Sykes-Picot Agreement: Line in the sand still shapes Middle East

Sykes and Picot never consulted local inhabitants or political leaders in the Middle East. In fact, the world learned of the plan only after the new, communist government in Russia published the text in party newspapers.


By SLOBODAN LEKIC | STARS AND STRIPES Published: June 19, 2014

The stunning victories by Islamic militants in northern Iraq have drawn attention to a militant group whose goal is an Islamic state encompassing parts of Iraq, Syria and other countries of the eastern Mediterranean.

To outsiders, the goals sound delusional. But many Arab politicians have complained for years that the current political divisions of the Middle East are artificial, drawn by European imperialists of a bygone age to keep the Arab peoples weak and divided.

Here’s a look at who’s responsible for the current borders in the Middle East that the Islamic State in Iraq and the Levant is fighting so hard to redraw:

Sykes-Picot Agreement

In the midst of World War I, two minor French and British officials, Mark Sykes and Francois-Georges Picot, held a series of secret meetings in 1915 during which they drew a blueprint to carve up the Ottoman Empire, which was fighting alongside Britain and France’s German enemy.

Sykes and Picot divided Ottoman territories in what was once called the Fertile Crescent into British and French zones of influence along an east-west axis stretching from the Mediterranean to Iran.

France was allocated Syria and Lebanon, while Britain would control what is now Israel, the Palestinian territories, Jordan and most of Iraq.

Britain had long coveted the region to secure land and sea routes to British India. Britain offered a piece to France and to Russia as incentives to continue the war against Germany, though the Russians disavowed the deal after the Bolshevik Revolution took Russia out of the conflict in 1917.

Under pressure from President Woodrow Wilson, who insisted local populations determine their own political future, the British and the French agreed not to colonize the region outright but instead to establish “indigenous governments and administrations in Syria and Mesopotamia,” or Iraq.

After Wilson suffered a stroke in 1919, the two European powers dropped the pretense and established direct rule over the newly acquired territories.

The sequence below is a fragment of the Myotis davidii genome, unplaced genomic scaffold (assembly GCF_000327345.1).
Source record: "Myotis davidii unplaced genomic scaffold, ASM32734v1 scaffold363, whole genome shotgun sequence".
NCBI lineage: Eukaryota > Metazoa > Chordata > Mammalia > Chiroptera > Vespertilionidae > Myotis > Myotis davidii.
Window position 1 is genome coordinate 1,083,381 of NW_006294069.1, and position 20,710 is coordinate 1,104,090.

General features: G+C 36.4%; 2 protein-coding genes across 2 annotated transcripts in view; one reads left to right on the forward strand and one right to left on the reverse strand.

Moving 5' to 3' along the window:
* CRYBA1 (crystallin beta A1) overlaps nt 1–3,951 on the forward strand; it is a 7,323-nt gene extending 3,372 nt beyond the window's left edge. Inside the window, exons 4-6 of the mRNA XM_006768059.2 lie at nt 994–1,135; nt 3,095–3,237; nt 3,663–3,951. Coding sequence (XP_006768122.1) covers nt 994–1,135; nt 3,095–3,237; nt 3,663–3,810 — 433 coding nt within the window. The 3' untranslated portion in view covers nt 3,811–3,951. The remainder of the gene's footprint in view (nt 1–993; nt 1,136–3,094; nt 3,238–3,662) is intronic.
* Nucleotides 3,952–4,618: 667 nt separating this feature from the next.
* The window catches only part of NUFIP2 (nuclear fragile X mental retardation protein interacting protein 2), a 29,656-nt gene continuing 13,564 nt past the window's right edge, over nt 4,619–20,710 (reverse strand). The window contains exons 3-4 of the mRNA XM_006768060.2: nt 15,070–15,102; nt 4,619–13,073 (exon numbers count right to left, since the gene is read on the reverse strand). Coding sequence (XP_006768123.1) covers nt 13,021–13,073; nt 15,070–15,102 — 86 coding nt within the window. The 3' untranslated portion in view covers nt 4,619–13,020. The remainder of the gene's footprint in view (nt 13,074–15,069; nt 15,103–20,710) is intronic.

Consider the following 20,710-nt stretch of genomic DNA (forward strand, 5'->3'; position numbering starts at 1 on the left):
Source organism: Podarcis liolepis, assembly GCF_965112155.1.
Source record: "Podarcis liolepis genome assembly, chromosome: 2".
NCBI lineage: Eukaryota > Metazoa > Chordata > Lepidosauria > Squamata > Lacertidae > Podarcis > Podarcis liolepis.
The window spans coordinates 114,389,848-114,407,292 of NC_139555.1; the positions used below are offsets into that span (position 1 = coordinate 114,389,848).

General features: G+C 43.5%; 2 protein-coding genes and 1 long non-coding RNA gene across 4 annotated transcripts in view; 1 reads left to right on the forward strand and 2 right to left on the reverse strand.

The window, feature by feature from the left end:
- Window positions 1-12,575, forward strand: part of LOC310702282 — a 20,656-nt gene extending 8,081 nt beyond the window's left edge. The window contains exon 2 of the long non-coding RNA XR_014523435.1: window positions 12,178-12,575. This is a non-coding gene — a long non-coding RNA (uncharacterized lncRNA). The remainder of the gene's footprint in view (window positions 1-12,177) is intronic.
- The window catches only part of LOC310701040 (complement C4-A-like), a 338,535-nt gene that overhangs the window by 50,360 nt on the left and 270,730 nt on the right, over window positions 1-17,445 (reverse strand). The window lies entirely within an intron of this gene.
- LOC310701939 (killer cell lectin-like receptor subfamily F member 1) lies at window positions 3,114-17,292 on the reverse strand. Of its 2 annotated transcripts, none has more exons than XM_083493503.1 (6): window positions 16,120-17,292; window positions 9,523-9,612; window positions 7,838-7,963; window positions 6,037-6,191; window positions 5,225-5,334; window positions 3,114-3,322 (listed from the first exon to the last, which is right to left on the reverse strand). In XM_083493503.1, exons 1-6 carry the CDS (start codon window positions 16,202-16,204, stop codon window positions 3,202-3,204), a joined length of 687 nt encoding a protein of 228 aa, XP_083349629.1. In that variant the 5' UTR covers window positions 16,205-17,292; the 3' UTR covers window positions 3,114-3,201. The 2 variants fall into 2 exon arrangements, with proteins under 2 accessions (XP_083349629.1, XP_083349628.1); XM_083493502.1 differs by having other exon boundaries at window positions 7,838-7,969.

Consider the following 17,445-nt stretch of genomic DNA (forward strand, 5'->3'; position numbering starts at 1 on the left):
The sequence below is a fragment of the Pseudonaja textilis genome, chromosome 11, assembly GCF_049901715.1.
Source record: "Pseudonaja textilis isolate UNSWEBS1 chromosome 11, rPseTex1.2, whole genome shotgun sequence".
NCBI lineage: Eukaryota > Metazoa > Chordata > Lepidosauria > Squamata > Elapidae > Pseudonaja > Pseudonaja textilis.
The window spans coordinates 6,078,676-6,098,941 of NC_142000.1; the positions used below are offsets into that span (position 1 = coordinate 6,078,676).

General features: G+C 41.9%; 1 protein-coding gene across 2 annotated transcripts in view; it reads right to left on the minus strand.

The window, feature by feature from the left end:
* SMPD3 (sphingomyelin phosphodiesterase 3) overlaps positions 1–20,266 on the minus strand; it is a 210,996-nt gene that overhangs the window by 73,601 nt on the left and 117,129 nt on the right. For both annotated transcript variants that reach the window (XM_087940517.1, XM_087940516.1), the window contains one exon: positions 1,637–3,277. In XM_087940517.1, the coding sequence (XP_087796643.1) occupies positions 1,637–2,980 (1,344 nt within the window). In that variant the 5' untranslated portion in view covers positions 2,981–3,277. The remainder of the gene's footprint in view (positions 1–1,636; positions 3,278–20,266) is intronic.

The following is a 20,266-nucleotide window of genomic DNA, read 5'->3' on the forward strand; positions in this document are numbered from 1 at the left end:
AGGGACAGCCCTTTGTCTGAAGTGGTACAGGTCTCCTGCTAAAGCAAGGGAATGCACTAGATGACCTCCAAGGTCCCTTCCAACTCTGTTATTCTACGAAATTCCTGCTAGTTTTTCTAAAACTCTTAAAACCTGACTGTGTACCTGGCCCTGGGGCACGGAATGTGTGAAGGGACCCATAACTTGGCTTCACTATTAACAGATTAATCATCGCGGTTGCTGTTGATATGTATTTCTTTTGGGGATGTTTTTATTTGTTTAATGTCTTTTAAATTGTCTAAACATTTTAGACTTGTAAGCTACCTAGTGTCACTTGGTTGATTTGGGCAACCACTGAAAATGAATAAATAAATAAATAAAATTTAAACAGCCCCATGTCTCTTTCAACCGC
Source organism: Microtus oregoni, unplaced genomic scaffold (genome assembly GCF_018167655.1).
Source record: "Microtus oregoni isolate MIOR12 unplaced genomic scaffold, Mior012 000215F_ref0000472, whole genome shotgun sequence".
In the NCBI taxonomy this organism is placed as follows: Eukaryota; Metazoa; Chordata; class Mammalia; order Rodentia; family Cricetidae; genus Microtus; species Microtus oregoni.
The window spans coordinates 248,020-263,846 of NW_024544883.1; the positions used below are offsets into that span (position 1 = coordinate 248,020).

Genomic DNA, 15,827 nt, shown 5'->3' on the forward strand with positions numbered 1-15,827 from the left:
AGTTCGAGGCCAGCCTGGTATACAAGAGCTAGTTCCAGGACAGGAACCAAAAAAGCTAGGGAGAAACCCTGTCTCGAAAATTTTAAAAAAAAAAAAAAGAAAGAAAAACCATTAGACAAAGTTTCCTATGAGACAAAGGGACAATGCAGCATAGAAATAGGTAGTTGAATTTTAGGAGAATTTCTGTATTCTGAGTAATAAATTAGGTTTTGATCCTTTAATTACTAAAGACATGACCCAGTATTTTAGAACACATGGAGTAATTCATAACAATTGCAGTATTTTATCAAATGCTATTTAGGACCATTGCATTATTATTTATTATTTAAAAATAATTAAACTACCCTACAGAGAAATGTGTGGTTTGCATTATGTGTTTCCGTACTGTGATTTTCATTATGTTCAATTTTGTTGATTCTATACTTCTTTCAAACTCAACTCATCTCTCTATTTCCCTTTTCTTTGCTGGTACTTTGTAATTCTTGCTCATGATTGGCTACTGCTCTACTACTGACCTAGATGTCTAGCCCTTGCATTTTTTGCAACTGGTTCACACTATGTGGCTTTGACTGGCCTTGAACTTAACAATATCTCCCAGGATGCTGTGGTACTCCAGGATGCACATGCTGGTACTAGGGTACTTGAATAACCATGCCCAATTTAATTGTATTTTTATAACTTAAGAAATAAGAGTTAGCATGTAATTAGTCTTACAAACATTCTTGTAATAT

Although there was some change in the 1915 division, including expanding Britain’s control of northern Iraq and dropping claims on what is now part of Turkey, the basic division into French and British zones, along artificial borders drawn up in secret by outsiders, was the basis for the modern borders between Syria and Iraq.

What did Arabs think?

Sykes and Picot never consulted local inhabitants or political leaders in the Middle East. In fact, the world learned of the plan only after the new, communist government in Russia published the text in party newspapers.

According to James Barr, author of the book “A Line in the Sand: Britain, France and the struggle that shaped the Middle East,” many officials in Britain, France and the United States realized the flaws of the plan and that “the Arabs weren’t getting anything.”

A major flaw: Britain had encouraged local Arab leaders, including the ancestor of the Jordanian royal family, to join a revolt against the Ottoman Turks, promising them an independent Arab kingdom in the former Turkish territory. Much of what the Arabs expected ended up under French and British control.

The British then subdivided their zone into Palestine, Jordan and Iraq. Britain installed two sons of their chief Arab ally onto the thrones of new kingdoms in Jordan and Iraq, but held on to most of the power itself.

The affected territories — Lebanon and Syria in the French zone and Iraq, Jordan, Israel and Kuwait in the British zone — did not achieve full independence until after World War II.

Were Arabs satisfied?

Yes and no. Since World War II, several Arab nationalist leaders and pan-Arab movements have attempted to unite the countries established as a result of the Sykes-Picot divisions. Arab nationalists, most of them secularists, argued that the colonial-era divisions were designed to keep the Arabs weak and divided, depriving them of the glories of Medieval Islamic empires that were once far more advanced in education, science, trade and governance than their European contemporaries.

Egyptian President Gamal Abdel Nasser sought repeatedly but unsuccessfully to unite his country with the republics of Syria, Iraq and Yemen. Plans to unify Jordan and Iraq, whose kings were from branches of the same family installed by the British, fell apart after the Iraqi king was overthrown in 1958.

Saddam Hussein, who at the time was vice president, ousted the president and seized full power in 1979 to block a planned unification of Syria and Iraq, which would have sidelined him politically.


Separately from the Sykes-Picot agreement, the British government in 1917 agreed to “view with favour the establishment in Palestine of a national home for the Jewish people,” despite opposition from local Arabs who formed the vast majority of the population. Sykes and Picot had agreed that an “international administration” would be established in an area that was later to become Palestine, but London never implemented that part of the accord.

Sykes died in Paris in 1919 of flu, without seeing his plan implemented. He was 39. Picot, the great-uncle of former French President Valery Giscard d’Estaing, died in Paris in 1951 at the age of 80.


A mosque in Al Furat, Iraq, stands prominent before dawn Aug. 9, 2007.